Airbus Defence and Space wanted to create a model that would enable architects to run simulations to validate their operational concepts and tune parameters to fulfill mission requirements on file latencies (the time between onboard acquisition and full reception on the ground) according to their assigned priority. The model needed to be ready before the JUICE preliminary design review. A key requirement was simulation time: The simulator had to be capable of running a 15-day mission in less than 10 minutes to allow architects to run a large number of representative simulations.
Airbus Defence and Space engineers developed an event-driven model for simulating JUICE science data flows using SimEvents.
They created three discrete-event component blocks: an Equipment block that models instrument behavior, an SSMM Directories Manager block that models directory management logic, and a Downlink Band Management block that models transmission control logic.
These blocks have parameters that operations architects can adjust to explore various configurations and simulation scenarios. Parameters include the number of instruments, the number of streams for each instrument, the number of directories, directory sizes and priorities, and downlink transmission rates and error rates.
The team assembled a reference system model from the individual component blocks that included 10 Equipment blocks, an SSMM Directories Manager block, and two Downlink Band Management blocks, one for Ka-band and one for X-band transmission.
The implementation team developed the simulator using SimEvents DES blocks. They built a graphical interface with MATLAB App Designer to make it easy for operations architects and other users to configure and run simulations and analyze the results.
Operation architects used this discrete-event model to simulate representative mission scenarios and conduct what-if analyses of various system configurations.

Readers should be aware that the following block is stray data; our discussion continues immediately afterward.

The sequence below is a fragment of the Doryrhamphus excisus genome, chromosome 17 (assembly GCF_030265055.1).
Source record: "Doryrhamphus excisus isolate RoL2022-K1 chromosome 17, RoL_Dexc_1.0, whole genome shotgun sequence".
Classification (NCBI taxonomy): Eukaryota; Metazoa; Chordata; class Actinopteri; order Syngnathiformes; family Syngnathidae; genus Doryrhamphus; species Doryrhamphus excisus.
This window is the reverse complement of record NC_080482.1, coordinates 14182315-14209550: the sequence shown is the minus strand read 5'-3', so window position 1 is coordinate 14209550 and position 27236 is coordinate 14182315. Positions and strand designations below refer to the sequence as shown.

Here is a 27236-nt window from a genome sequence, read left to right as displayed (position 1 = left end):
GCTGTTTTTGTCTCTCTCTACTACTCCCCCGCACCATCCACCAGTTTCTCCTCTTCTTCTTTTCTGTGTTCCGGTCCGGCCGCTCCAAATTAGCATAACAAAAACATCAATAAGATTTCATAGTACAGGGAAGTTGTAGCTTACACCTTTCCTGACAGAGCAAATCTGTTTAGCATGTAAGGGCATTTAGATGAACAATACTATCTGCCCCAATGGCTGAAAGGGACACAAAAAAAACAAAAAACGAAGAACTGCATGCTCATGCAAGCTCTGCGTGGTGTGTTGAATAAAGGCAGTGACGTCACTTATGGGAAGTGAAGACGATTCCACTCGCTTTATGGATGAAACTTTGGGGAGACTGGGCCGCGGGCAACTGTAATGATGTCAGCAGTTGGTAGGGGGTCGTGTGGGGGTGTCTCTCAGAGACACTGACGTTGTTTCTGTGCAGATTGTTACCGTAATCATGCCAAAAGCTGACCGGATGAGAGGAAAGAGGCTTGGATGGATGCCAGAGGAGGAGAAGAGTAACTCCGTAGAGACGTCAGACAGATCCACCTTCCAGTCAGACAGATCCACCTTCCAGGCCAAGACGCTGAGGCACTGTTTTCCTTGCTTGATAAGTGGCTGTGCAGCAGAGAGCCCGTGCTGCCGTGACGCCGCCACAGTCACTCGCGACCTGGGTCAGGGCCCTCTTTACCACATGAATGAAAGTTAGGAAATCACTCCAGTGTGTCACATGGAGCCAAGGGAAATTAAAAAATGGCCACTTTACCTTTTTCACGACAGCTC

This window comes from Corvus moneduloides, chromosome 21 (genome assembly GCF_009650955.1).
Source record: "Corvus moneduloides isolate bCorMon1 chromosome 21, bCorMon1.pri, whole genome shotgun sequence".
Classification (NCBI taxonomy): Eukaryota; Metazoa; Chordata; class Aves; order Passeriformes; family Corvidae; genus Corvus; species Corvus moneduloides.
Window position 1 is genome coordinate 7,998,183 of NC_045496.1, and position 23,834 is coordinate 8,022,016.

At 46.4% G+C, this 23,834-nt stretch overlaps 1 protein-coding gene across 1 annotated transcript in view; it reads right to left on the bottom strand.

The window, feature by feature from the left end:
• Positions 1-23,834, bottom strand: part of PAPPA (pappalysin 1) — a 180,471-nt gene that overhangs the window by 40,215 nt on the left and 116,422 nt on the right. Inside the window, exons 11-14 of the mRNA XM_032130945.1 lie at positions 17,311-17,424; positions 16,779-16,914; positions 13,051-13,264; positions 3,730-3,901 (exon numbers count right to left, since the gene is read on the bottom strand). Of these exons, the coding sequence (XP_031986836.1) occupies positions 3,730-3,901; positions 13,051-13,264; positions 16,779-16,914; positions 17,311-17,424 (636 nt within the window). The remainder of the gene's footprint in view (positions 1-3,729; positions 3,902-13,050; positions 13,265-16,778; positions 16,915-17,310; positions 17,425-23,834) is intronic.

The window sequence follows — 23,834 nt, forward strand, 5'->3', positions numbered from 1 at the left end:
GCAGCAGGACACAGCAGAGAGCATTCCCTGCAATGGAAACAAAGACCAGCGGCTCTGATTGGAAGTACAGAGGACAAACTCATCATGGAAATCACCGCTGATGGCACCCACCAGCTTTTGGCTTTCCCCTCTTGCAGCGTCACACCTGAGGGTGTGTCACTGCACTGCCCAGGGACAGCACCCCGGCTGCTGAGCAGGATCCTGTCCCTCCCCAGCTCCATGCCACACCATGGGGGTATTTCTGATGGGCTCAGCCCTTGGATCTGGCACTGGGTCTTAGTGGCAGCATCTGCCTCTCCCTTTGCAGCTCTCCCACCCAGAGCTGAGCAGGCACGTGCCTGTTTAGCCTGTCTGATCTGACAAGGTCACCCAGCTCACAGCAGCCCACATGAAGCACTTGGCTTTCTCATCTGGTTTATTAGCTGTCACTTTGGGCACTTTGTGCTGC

As a result of their positive experience with event-driven models on the JUICE project, Airbus Defence and Space engineers have developed similar models for an internal project to validate new operational concepts.
- Simulation speed requirement exceeded. “Our requirements stated that operations architects had to be able to simulate 15 mission days in less than 10 minutes,” says Cortier. “The JUICE model we developed had simulation times of less than 5 minutes for such missions, thanks to our work with SimEvents.”
- 30% reduction in development time enabled. “We developed our initial model and user interface in a matter of weeks,” Cortier says. “On upcoming projects, we expect to be able to reduce development time by about 30% through the reuse of our user interface and by generating MATLAB code directly from UML models.”
- Key mission scenarios simulated. “The operations architect who used our SimEvents model and its MATLAB interface told us that he appreciated the ability to quickly run representative simulations for specific concerns,” Cortier says. “The model has already been used on multiple scenarios and is helping payload instrument managers to both better understand the JUICE data storage and downlink system and adjust the configuration parameters that they are responsible for.”